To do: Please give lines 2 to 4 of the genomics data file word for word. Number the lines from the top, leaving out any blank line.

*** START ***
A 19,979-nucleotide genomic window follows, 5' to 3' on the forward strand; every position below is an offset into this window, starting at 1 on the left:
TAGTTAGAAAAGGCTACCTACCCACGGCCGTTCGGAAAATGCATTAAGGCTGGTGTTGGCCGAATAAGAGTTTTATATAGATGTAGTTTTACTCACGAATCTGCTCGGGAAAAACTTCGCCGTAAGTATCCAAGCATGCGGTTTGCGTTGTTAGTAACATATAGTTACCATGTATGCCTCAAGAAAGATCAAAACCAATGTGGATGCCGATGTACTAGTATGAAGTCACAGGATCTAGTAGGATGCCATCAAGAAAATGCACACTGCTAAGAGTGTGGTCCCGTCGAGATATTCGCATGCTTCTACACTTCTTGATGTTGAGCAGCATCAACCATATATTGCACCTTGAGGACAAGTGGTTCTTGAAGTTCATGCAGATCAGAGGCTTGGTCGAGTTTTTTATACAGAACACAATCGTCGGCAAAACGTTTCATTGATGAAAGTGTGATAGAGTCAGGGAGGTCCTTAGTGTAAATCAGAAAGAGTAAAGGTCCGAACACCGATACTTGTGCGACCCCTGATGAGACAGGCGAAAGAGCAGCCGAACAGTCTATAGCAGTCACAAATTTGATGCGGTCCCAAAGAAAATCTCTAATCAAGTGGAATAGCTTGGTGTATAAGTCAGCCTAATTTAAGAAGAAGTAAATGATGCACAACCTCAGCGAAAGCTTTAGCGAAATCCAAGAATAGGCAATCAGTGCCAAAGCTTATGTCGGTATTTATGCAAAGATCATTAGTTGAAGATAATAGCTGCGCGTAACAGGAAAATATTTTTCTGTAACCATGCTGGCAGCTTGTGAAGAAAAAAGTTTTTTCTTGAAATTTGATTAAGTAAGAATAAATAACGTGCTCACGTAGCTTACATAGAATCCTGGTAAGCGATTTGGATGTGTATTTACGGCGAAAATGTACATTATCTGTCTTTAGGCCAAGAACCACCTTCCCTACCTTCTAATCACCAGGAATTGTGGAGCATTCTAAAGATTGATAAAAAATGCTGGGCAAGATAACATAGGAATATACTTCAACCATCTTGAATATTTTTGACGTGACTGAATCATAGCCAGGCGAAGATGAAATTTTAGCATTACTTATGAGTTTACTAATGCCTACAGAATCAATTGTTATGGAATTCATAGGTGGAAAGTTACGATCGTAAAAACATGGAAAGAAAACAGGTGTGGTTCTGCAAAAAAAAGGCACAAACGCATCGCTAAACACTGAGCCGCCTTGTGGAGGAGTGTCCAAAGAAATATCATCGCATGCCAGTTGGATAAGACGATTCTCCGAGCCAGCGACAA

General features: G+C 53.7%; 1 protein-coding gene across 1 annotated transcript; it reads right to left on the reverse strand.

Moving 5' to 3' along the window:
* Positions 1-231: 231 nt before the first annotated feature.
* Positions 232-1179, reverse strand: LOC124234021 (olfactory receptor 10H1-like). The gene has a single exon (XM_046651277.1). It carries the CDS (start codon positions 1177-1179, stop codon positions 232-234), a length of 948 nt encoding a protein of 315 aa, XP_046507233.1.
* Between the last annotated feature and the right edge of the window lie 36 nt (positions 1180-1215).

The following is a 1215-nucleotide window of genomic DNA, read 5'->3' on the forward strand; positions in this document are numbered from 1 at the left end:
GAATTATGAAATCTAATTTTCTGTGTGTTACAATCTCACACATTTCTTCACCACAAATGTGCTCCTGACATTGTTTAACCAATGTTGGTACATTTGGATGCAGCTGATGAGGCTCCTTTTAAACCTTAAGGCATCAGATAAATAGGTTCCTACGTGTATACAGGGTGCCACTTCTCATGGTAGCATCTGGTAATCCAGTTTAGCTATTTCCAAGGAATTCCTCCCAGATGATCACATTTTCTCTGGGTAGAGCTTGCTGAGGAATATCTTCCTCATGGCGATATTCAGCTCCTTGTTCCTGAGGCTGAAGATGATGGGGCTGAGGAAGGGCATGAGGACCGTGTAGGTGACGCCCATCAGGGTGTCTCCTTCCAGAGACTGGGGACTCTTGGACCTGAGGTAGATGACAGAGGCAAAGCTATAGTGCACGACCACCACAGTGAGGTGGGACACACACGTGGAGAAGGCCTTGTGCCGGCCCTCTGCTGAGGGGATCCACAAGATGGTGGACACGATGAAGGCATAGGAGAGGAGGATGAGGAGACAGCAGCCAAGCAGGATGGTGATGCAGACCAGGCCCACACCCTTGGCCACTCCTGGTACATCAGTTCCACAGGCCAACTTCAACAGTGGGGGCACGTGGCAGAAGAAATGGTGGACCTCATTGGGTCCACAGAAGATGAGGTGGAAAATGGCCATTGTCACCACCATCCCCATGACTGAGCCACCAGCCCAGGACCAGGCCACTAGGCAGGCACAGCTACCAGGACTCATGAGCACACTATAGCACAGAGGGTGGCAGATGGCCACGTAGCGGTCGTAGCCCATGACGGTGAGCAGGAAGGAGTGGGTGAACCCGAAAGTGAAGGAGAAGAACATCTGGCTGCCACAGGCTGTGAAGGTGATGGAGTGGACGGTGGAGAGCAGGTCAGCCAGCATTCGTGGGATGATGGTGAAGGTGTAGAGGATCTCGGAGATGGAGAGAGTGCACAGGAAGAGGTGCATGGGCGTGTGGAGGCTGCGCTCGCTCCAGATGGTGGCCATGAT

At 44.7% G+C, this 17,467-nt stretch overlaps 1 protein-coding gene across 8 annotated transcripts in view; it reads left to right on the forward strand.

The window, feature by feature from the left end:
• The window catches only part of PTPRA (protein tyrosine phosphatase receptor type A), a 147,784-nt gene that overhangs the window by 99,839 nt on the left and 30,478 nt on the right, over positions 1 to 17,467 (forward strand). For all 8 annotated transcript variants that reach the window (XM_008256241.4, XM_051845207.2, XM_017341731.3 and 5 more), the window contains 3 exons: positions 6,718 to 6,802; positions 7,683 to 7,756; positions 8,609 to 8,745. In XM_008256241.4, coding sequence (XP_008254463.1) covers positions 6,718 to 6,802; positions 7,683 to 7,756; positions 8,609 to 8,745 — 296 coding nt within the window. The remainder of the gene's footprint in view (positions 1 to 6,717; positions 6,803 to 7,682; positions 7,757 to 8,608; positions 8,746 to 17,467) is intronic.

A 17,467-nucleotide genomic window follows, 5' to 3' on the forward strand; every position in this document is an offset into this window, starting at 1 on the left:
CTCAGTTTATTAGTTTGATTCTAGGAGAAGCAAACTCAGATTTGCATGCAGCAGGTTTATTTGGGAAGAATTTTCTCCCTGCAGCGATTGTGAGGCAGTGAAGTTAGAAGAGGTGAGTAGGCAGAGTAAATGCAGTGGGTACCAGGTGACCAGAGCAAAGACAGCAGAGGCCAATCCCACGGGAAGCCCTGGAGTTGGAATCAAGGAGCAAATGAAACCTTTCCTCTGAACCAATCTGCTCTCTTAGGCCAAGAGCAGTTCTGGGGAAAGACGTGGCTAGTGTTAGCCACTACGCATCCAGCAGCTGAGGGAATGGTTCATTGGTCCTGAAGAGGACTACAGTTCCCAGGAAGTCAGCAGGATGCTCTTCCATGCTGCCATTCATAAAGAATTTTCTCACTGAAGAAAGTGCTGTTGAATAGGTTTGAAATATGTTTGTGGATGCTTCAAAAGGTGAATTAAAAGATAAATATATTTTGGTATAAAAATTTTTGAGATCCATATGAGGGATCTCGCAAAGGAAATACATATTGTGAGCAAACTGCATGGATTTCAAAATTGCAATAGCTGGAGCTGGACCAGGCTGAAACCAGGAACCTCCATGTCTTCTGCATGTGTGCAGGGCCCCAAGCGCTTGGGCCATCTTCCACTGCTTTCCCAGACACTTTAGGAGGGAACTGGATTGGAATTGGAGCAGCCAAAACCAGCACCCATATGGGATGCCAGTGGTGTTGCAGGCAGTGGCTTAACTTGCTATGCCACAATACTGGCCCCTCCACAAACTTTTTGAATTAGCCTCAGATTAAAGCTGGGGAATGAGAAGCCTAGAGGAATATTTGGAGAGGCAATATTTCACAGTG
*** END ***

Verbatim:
TAGTTAGAAAAGGCTACCTACCCACGGCCGTTCGGAAAATGCATTAAGGCTGGTGTTGGCCGAATAAGAGTTTTATATAGATGTAGTTTTACTCACGAATCTGCTCGGGAAAAACTTCGCCGTAAGTATCCAAGCATGCGGTTTGCGTTGTTAGTAACATATAGTTACCATGTATGCCTCAAGAAAGATCAAAACCAATGTGGATGCCGATGTACTAGTATGAAGTCACAGGATCTAGTAGGATGCCATCAAGAAAATGCACACTGCTAAGAGTGTGGTCCCGTCGAGATATTCGCATGCTTCTACACTTCTTGATGTTGAGCAGCATCAACCATATATTGCACCTTGAGGACAAGTGGTTCTTGAAGTTCATGCAGATCAGAGGCTTGGTCGAGTTTTTTATACAGAACACAATCGTCGGCAAAACGTTTCATTGATGAAAGTGTGATAGAGTCAGGGAGGTCCTTAGTGTAAATCAGAAAGAGTAAAGGTCCGAACACCGATACTTGTGCGACCCCTGATGAGACAGGCGAAAGAGCAGCCGAACAGTCTATAGCAGTCACAAATTTGATGCGGTCCCAAAGAAAATCTCTAATCAAGTGGAATAGCTTGGTGTATAAGTCAGCCTAATTTAAGAAGAAGTAAATGATGCACAACCTCAGCGAAAGCTTTAGCGAAATCCAAGAATAGGCAATCAGTGCCAAAGCTTATGTCGGTATTTATGCAAAGATCATTAGTTGAAGATAATAGCTGCGCGTAACAGGAAAATATTTTTCTGTAACCATGCTGGCAGCTTGTGAAGAAAAAAGTTTTTTCTTGAAATTTGATTAAGTAAGAATAAATAACGTGCTCACGTAGCTTACATAGAATCCTGGTAAGCGATTTGGATGTGTATTTACGGCGAAAATGTACATTATCTGTCTTTAGGCCAAGAACCACCTTCCCTACCTTCTAATCACCAGGAATTGTGGAGCATTCTAAAGATTGATAAAAAATGCTGGGCAAGATAACATAGGAATATACTTCAACCATCTTGAATATTTTTGACGTGACTGAATCATAGCCAGGCGAAGATGAAATTTTAGCATTACTTATGAGTTTACTAATGCCTACAGAATCAATTGTTATGGAATTCATAGGTGGAAAGTTACGATCGTAAAAACATGGAAAGAAAACAGGTGTGGTTCTGCAAAAAAAAGGCACAAACGCATCGCTAAACACTGAGCCGCCTTGTGGAGGAGTGTCCAAAGAAATATCATCGCATGCCAGTTGGATAAGACGATTCTCCGAGCCAGCGACAA

General features: G+C 53.7%; 1 protein-coding gene across 1 annotated transcript; it reads right to left on the reverse strand.

Moving 5' to 3' along the window: